Morris also trips over the issue of slavery, arguing that the institution was “functionally necessary” in farming societies. Slavery was neither necessary nor universally practiced. Morris tries to explain slavery in terms of low marginal returns on agricultural labor, but low marginal returns would suggest employing fewer hands, not more. Slavery simply cannot be explained in purely economic terms: it is essentially a power relationship, institutionalized.
While Morris has done pioneering work quantifying energy capture in historical and anthropological context, in Foragers, he places too much weight on its explanatory power. Quantity of energy consumed per capita matters, but so, too, do quality—for example, how dense and easily transportable a fuel is—and distribution, the question of how easy it is for individuals to access their per capita share. Furthermore, the relationship between energy and values is not direct, but is instead mediated by the form of social organization. Indeed, social organization is a much better place than energy capture to focus our attention, as the example of maritime city-states shows.
Morris expounds at length on the place of maritime city-states in his system as farming age societies that “prove the rule” as exceptions to it. These societies draw extra “organic” energy through trade, allowing them to manifest, in advance, the modern values prevalent in the fossil fuel age. How that surplus energy—the Egyptian potash in Athens, the oriental spices in Venice, the North Atlantic cod in London—translates into proto-modern egalitarian values is left unexplained. A plausible explanation that does not appeal to energy capture at all is that a society organized on mercantile lines provides (under satisfactory economic conditions) wide scope for individual initiative and ambition, permits social mobility, encourages free thinking, and demands law and order accountable to the citizenry. A mercantile society, then, would have much more in common, in terms of values, with an industrial society than it would with a feudal farming society, regardless of the quantities of energy captured. In projecting the influences of material conditions on values in the twenty-first century, therefore, we should look not to energy capture per se, but to social and economic organization.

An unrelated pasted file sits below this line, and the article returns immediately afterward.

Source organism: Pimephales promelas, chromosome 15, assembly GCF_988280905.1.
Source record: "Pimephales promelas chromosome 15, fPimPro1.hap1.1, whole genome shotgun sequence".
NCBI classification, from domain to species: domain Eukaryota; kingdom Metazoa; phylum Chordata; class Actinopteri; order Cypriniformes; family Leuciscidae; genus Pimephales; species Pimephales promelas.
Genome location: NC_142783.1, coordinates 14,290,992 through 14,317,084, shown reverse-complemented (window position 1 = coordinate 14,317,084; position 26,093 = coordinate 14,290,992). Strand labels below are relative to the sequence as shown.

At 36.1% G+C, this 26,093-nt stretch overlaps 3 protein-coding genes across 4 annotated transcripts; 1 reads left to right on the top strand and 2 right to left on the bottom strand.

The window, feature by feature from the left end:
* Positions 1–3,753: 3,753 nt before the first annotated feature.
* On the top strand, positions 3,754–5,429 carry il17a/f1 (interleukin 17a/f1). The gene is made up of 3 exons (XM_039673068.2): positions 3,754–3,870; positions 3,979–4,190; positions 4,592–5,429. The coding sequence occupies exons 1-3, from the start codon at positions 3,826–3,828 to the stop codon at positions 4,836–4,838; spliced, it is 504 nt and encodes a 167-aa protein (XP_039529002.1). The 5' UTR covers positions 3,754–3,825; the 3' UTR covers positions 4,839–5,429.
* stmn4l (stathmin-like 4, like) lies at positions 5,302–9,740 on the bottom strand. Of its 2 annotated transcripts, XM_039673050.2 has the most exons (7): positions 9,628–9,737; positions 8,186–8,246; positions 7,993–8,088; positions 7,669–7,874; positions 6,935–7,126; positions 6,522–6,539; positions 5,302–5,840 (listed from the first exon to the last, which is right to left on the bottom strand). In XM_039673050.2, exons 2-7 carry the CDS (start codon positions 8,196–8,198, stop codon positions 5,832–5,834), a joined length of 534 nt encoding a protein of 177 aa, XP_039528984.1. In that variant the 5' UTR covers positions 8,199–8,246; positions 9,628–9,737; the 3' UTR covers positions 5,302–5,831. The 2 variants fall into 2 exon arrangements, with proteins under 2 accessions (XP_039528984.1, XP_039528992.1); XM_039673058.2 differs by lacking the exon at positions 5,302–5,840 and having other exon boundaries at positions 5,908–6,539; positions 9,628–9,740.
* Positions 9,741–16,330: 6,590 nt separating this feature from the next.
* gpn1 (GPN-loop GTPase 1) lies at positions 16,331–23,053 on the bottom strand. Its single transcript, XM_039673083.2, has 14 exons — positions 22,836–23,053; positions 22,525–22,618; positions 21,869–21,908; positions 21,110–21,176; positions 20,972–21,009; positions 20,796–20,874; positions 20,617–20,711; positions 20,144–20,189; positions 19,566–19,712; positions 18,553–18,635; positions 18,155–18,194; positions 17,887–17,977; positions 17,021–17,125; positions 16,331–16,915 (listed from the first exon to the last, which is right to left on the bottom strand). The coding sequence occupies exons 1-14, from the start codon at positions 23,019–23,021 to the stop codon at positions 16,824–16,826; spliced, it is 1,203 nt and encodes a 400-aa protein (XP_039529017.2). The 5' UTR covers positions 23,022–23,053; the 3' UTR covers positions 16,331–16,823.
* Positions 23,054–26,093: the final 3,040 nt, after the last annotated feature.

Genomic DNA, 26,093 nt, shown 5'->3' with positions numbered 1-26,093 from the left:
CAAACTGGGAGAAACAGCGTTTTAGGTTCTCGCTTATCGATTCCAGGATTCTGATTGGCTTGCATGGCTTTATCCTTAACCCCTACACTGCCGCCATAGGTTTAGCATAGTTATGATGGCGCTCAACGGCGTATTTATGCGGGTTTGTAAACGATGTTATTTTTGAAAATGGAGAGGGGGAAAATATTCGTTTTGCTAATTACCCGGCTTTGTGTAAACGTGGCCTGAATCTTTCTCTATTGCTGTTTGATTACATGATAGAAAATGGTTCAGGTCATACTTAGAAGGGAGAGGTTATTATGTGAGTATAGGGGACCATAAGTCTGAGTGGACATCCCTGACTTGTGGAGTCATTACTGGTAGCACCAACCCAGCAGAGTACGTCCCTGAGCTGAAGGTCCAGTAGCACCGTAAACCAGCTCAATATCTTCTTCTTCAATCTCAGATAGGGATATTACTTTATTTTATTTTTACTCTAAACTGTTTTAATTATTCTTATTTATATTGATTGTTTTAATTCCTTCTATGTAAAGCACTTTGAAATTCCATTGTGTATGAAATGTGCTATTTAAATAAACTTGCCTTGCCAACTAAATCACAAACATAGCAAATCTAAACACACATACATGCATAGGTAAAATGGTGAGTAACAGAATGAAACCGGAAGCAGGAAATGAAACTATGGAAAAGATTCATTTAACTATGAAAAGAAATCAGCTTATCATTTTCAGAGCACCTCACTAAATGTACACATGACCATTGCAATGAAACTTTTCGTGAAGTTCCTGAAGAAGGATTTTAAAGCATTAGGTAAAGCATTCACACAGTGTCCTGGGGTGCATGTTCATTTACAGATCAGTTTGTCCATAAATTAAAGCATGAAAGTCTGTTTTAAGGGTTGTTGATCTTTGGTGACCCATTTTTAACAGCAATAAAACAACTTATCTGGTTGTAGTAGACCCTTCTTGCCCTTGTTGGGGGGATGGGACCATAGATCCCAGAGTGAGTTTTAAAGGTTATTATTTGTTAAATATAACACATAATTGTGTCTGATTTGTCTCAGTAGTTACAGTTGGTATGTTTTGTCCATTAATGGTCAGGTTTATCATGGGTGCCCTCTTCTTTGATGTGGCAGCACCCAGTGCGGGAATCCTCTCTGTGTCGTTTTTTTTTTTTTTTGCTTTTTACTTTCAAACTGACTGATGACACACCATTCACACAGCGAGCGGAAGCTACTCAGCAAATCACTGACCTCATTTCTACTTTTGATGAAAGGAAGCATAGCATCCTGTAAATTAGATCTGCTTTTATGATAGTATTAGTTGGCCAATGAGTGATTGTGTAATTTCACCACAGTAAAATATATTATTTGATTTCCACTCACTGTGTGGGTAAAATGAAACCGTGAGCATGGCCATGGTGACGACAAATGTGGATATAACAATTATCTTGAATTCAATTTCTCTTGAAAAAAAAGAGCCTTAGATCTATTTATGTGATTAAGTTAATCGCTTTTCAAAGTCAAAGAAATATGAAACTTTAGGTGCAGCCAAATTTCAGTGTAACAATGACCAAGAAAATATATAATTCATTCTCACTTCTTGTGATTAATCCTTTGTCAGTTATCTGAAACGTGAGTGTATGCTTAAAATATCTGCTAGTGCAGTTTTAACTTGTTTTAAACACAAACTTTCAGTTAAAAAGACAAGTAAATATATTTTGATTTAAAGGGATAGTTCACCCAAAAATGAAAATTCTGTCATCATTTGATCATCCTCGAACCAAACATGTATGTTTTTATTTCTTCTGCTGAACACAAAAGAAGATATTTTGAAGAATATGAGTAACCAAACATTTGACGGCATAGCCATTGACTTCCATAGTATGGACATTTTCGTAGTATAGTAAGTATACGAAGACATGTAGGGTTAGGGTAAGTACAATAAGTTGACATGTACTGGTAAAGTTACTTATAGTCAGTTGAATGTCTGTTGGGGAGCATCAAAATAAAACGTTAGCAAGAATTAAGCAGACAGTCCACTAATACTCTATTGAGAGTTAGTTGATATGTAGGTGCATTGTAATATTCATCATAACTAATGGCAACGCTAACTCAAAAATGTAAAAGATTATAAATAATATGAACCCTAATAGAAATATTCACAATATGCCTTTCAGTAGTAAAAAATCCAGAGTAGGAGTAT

Emergence and Dynamism
Morris satisfactorily demonstrates that social evolution can select values that are “fittest” in a given natural, technological, or political environment, but he does not adequately explain how a diversity of values arises in the first place (the equivalent of random mutations in biological evolution). For example, how do hierarchical values emerge in a social environment that favors egalitarianism, and vice versa? It would appear that there are certain values that can be counted on to recur spontaneously, regardless of social environment, because they are part of our evolutionary heritage. These include two that are at odds with each other: the will to power and the countervailing tendency that anthropologists have dubbed “counter-dominance.” The ridicule with which elders and womenfolk put arrogant young hunters in their place, the eruption of egalitarian Axial religions and their eventual cooptation by power elites, the recurrent peasant wars, the Enlightenment critique of absolutism, the modern imperial projects and wars of independence—the same essential drama repeats. We can reasonably expect both of these opposing drives to be with us in any future scenario.